LED voltage and current

Discussion in 'The Projects Forum' started by jazz568, Aug 7, 2010.

  1. jazz568

    Thread Starter New Member

    Aug 7, 2010
    We are using Cree MX-6 LED which is recommended to use 350mA current (or lower) for Energy Star qualification. We are running 4 parallels and 8 serial circuits for the lamp. The driver puts out current of 1.3A, and 26 volts. So each LED gets 330mA and stays within the recommended range. In this case, what is the voltage each LED is getting ? (Cree recommends 3.0-3.8V) Thank you for your help.
  2. Externet

    AAC Fanatic!

    Nov 29, 2005
    Four paralleled series of 8 leds ?
    26V divided by 8 = 3.25 V
  3. Wendy


    Mar 24, 2008
    Have you read this? It is written using low power LEDs but the principles are the same.

    LEDs, 555s, Flashers, and Light Chasers

    It would help if we had a basic schematic, then we could help more.
  4. Potato Pudding

    Well-Known Member

    Jun 11, 2010
    At 100 lumens each, 3200 Lumens total that is enough for a good work light or reading lamp. Brighter than a 100W incandescent I think.

    Just interested enough to look parts and other stuff up.
  5. jazz568

    Thread Starter New Member

    Aug 7, 2010
    Thank you all for the replies. Great. At 3.25v per LED, it is well within Cree's specs of MX-6. This lamp is good for 70W HPS replacement on small and residential streets.
    Thanks again.
  6. sage.radachowsky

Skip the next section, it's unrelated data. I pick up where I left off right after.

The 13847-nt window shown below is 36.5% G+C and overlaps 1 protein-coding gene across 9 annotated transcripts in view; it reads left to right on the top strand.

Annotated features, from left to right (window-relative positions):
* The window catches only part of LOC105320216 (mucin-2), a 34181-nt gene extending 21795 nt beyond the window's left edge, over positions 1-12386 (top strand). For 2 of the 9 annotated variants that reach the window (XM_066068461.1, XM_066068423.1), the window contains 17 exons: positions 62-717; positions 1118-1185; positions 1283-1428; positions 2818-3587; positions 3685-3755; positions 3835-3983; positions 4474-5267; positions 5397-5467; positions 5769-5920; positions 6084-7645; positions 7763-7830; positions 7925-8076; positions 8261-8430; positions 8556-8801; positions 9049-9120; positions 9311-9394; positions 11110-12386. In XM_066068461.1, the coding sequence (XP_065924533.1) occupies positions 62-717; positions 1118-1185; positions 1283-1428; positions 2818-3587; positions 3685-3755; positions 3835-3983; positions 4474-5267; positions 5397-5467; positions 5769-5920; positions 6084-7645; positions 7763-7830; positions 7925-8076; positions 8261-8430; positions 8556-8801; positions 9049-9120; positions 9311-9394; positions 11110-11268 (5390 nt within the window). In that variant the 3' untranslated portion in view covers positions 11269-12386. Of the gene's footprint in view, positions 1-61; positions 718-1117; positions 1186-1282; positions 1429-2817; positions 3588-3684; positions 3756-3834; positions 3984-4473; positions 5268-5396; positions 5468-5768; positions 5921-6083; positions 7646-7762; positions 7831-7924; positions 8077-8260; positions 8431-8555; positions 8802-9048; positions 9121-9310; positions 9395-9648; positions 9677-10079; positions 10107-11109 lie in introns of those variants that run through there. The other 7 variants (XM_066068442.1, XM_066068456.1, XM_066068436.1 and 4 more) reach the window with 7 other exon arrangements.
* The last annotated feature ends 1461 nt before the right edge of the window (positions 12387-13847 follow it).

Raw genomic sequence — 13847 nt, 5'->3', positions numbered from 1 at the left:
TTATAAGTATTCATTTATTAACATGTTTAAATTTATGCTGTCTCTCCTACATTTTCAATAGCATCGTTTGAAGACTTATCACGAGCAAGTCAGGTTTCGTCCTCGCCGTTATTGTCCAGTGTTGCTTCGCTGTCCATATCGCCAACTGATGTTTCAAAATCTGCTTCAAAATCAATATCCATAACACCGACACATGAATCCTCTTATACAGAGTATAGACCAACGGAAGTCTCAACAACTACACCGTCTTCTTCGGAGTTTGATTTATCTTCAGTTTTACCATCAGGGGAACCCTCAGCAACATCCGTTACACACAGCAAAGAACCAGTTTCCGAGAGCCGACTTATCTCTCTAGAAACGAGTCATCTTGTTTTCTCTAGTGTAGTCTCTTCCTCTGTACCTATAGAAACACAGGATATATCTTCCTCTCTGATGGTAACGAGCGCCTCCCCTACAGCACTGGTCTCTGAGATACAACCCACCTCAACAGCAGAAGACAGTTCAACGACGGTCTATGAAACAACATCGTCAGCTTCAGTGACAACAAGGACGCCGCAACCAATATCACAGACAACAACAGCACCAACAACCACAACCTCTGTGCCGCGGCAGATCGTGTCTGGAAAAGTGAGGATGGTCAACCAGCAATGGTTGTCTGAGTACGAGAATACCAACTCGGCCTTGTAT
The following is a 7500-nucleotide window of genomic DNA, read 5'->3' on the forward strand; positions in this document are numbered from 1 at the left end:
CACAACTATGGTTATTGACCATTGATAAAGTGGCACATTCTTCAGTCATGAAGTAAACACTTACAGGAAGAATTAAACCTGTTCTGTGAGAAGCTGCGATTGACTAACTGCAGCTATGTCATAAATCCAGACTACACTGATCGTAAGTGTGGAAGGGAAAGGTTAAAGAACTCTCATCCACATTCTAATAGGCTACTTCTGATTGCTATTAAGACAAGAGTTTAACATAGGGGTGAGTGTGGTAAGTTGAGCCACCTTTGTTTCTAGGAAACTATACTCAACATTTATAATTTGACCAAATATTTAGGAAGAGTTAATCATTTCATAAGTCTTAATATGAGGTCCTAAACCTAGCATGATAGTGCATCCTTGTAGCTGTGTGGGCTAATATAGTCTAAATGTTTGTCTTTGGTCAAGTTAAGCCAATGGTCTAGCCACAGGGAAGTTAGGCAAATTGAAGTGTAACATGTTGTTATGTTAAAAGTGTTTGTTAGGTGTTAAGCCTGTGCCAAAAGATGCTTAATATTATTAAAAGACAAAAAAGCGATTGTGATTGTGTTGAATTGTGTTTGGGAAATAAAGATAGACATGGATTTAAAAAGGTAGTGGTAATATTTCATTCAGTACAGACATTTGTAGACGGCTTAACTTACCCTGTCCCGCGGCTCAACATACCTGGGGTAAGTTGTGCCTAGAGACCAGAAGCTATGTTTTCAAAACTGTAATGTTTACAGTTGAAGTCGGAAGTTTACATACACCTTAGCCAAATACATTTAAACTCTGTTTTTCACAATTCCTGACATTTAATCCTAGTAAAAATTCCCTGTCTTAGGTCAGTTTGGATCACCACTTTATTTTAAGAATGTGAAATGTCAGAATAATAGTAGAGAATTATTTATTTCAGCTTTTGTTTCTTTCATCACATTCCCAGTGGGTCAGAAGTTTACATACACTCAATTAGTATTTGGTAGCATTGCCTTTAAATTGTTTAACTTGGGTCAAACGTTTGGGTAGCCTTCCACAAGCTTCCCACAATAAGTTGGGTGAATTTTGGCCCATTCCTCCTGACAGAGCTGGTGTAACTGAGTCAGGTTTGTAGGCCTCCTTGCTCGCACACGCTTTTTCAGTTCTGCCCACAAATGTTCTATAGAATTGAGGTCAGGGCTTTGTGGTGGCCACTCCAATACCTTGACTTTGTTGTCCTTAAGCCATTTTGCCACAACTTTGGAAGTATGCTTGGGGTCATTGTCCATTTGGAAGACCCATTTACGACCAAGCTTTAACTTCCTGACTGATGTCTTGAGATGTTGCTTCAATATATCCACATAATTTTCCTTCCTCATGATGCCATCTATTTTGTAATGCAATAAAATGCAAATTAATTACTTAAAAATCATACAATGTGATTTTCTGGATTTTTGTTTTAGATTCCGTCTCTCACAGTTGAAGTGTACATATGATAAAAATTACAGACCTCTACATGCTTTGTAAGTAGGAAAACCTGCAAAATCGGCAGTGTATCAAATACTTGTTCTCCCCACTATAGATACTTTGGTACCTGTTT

May 11, 2010
    But wait a minute, all LEDs are not equal, even of the same model number. There are small variations that cause difference in Vf and luminosity. That is why they bin them.

    Here is Cree's binning specs on this lamp. (Click link, see page 2 for Vf binning)

    I have thought about this a lot in the LED-in-series questions.

    They give a range of 2.8 to 3.8 for the bins. That is a wide range.

    So if you're running 26V on 8 LEDs in series, and three of them are at 3V at 330 mA then another may be at 3.75V. It is totally possible unless you bought binned lamps.

    If you're feeding the whole 1.3A into several strings of LEDs in parallel, then it's also guaranteed that they are *not* receiving the same current. Some strings will be taking more and some less current. The question is really, by how much?

    Driving LED lamps
  7. sage.radachowsky


    May 11, 2010
    I'm not being nit-picky -- LEDs are not created equal, even by Cree.